Feb 17, 2019; Charlotte, NC, USA; Team Lebron forward Kevin Durant of the Golden State Warrior (35) reacts after a play against Team Giannis guard Stephen Curry of the Golden State Warriors (30) during the 2019 NBA All-Star Game at Spectrum Center. Mandatory Credit: Bob Donnan-USA TODAY Sports

With the NBA in the midst of a down year for ratings nationwide, it’s no surprise that the league’s All-Star Game also was off from last season. Despite being on two networks (TBS and TNT), the game averaged a combined 3.8 rating with 6.8 million viewers.

That’s down 12 percent in ratings and 11 percent in viewers from the 2018 game, which garnered a 4.3 rating and 7.65 million viewers.

The 3.8 rating ties the lowest-rated games from both 2008 and 2010. The viewership is the second lowest ever, just above the 2008 game, which had 6.33 million people watching.

Up until this season, the NBA All-Star Game had been holding steady at a 4.2-4.3 rating with between 7.2 — 7.8 million viewers. As the NBA has been seeing lower numbers both regionally and on TNT, the slide for this year’s All-Star Game was a natural progression.

In the key 18-49 adults demographic, the rating was a 2.8 and that was down 15% from 2018’s 3.3 rating. It also was down in the 18-34 group with a 2.6 number (3.5 in 2018) and down in the 25-54 range as well.

Overall, the NBA All-Star Game trailed both the NFL Pro Bowl, which had a 5.1 rating and 8.2 million viewers, and the MLB All-Star Game with a 5.2 rating and 8.7 million viewers. However, the one positive in this comparison is that the NBA beat both MLB and NFL in adults 18-49, 2.8 for NBA, 2.2 for NFL, and 2.1 for MLB, by a wide margin.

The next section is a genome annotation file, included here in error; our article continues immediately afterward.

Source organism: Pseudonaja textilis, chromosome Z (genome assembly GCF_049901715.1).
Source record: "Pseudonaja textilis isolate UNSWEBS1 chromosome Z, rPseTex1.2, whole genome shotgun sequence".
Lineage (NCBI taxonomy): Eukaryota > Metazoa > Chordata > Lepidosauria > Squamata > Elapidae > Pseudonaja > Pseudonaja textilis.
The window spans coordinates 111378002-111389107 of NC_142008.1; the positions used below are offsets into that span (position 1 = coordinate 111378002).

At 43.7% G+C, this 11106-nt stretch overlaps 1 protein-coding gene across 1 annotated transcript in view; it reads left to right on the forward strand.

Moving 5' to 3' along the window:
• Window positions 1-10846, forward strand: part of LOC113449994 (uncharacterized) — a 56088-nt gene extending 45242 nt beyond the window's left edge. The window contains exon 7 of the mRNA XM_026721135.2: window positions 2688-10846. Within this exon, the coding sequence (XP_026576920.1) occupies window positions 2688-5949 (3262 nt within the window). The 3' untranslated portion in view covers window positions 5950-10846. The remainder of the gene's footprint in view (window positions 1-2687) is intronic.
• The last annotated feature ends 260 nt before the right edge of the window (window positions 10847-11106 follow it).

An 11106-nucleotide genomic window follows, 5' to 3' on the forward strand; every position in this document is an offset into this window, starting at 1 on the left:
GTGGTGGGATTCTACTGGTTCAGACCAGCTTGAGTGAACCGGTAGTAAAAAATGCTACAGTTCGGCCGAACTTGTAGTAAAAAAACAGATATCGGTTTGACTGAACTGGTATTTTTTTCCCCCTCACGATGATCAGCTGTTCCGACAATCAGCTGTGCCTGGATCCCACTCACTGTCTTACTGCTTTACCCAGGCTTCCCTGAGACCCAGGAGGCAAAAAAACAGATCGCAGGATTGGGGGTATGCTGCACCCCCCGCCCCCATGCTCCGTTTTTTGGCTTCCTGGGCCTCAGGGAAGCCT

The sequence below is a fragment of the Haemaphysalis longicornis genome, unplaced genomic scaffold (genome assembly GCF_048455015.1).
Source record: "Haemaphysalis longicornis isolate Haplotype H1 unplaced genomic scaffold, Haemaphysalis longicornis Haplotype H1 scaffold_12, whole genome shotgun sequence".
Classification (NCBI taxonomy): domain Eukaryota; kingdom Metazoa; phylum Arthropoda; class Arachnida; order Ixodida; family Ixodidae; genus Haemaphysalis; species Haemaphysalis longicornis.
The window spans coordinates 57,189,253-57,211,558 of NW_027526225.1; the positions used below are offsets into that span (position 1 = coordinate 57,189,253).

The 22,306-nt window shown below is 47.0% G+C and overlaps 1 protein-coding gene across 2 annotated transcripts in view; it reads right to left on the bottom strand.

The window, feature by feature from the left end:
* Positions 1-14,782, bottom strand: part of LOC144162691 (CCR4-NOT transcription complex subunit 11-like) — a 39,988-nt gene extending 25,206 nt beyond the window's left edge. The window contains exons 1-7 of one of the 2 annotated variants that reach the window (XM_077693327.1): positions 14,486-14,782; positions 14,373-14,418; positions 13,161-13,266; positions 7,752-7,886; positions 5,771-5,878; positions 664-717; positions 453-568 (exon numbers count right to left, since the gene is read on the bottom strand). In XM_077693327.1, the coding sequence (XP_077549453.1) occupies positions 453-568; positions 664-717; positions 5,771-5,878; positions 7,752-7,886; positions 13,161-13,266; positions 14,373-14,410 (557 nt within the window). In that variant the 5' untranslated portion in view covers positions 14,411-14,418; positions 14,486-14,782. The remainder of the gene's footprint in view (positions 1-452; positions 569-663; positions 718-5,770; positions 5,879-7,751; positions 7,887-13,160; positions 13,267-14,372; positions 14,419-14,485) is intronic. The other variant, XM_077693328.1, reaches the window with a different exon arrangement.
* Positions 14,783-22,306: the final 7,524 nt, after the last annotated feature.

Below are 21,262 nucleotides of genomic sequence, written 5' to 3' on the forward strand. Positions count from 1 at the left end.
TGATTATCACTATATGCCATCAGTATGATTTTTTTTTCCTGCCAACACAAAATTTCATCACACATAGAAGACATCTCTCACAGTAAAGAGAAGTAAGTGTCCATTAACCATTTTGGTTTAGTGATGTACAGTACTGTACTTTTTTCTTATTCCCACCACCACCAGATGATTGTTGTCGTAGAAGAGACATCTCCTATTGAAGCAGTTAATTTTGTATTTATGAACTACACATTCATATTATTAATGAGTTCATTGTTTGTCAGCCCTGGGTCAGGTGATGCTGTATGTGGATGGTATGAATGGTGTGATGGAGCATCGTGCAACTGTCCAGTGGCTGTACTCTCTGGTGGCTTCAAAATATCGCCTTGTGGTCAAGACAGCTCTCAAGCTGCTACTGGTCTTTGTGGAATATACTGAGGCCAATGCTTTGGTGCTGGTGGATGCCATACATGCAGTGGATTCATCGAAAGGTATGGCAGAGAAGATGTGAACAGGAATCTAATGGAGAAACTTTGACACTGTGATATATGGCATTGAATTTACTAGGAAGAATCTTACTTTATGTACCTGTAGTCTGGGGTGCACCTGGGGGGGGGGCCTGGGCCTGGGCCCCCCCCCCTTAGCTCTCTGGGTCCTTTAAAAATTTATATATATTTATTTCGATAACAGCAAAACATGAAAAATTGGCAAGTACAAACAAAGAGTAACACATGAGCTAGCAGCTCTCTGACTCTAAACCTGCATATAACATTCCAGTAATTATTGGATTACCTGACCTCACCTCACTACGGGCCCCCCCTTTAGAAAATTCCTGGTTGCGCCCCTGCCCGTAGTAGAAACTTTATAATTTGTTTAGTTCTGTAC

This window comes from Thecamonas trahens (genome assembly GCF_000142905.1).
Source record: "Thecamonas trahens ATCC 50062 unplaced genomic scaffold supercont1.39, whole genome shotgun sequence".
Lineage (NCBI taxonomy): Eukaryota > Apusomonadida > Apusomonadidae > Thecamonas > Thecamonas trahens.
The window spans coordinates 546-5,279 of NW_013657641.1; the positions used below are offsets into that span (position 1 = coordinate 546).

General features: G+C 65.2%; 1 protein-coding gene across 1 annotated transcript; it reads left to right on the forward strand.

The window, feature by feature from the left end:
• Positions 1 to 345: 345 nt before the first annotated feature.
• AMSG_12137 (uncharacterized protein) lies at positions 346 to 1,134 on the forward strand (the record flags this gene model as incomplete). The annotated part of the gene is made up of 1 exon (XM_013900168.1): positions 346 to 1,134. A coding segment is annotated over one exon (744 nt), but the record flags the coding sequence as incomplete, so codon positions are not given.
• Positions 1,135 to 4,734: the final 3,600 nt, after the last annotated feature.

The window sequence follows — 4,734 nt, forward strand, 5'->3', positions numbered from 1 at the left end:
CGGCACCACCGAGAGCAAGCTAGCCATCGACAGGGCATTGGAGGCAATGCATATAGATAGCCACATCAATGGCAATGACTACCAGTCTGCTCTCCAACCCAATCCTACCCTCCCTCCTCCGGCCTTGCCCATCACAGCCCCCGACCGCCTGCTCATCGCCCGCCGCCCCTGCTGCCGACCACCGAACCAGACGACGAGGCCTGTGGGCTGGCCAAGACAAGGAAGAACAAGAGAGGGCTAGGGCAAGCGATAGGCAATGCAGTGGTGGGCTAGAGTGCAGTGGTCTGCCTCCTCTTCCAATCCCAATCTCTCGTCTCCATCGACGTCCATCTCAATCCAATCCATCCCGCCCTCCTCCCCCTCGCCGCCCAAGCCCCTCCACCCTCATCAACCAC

The NBA All-Star Game was the second highest rated sporting event of the weekend behind the Daytona 500 on Fox, which scored a 5.3 rating.

But the main takeaway is that the NBA All-Star Game continues the trend of the current season with a lower rating. We’ll see if this continues in the second half of the regular season.

[Sports Media Watch]

About Ken Fang

Ken has been covering the sports media in earnest at his own site, Fang's Bites since May 2007 and at Awful Announcing since March 2013.

He provides a unique perspective having been an award-winning radio news reporter in Providence and having worked in local television.

Fang celebrates the four Boston Red Sox World Championships in the 21st Century, but continues to be a long-suffering Cleveland Browns fan.